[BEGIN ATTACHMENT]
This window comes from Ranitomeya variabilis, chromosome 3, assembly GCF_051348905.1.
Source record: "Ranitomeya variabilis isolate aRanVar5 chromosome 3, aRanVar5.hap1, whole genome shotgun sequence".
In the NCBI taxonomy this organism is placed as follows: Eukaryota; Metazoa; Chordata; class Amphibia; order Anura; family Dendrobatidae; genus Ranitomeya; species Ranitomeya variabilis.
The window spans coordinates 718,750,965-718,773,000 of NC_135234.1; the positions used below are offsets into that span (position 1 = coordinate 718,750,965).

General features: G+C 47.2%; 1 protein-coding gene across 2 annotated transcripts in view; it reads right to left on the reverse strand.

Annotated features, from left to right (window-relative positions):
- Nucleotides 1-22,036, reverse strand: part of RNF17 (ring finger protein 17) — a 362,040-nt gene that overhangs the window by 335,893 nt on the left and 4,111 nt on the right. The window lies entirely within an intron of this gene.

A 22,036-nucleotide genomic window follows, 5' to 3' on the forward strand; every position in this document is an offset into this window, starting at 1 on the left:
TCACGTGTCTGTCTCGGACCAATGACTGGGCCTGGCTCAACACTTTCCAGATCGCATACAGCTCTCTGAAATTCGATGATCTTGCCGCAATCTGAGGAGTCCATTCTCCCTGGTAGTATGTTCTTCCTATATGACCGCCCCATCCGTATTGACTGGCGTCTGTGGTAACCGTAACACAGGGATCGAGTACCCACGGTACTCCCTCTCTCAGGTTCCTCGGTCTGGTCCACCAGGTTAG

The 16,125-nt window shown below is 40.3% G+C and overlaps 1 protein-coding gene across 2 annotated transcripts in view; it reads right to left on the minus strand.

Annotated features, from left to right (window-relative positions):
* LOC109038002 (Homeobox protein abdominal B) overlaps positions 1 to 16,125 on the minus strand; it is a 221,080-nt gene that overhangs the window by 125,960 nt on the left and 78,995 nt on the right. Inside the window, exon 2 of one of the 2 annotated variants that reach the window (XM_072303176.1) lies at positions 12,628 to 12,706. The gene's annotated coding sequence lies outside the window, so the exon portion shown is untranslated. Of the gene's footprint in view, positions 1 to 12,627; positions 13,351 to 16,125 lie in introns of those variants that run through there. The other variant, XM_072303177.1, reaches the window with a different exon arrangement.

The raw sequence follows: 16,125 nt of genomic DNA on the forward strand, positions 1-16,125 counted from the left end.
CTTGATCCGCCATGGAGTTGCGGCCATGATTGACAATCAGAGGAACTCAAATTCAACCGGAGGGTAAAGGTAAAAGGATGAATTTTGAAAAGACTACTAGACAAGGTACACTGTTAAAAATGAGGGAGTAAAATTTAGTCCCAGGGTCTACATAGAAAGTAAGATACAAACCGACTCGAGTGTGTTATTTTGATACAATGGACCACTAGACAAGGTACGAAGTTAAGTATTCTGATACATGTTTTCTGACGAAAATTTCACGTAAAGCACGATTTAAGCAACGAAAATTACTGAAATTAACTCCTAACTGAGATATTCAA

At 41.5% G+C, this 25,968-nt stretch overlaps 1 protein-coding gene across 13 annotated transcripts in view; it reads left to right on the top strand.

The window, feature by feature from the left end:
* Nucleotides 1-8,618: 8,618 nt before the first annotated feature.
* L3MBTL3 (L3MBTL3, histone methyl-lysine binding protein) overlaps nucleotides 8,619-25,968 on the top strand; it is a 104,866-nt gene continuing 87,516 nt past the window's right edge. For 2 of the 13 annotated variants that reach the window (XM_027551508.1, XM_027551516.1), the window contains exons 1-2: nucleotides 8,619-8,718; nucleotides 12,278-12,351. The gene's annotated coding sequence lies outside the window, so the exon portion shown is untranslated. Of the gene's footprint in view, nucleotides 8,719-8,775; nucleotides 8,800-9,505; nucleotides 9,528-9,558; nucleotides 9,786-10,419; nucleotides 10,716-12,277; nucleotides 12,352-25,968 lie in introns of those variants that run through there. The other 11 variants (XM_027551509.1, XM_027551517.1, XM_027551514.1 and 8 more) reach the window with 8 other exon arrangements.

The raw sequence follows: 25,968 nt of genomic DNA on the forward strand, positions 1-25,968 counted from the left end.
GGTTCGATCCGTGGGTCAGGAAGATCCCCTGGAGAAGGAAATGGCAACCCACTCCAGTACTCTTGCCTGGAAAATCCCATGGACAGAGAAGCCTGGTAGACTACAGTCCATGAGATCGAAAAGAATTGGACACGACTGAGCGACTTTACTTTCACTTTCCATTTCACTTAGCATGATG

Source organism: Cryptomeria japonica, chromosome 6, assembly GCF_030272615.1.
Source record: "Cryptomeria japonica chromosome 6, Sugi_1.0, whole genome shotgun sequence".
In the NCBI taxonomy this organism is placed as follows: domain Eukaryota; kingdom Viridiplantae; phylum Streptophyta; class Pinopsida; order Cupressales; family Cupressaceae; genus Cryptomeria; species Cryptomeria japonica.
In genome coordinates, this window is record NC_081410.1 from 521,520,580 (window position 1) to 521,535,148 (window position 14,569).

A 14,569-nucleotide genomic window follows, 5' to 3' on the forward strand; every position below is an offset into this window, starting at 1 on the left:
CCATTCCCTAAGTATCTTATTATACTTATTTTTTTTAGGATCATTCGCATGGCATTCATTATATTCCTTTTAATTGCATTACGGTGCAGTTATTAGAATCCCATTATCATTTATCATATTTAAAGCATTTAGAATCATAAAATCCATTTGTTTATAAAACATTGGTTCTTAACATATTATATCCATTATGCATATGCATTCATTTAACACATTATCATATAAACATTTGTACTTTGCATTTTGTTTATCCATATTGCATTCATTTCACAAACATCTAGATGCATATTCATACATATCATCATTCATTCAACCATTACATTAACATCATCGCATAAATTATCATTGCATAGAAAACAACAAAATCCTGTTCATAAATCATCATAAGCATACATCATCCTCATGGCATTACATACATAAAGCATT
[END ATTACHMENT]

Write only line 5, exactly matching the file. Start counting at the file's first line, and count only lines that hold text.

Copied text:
General features: G+C 47.2%; 1 protein-coding gene across 2 annotated transcripts in view; it reads right to left on the reverse strand.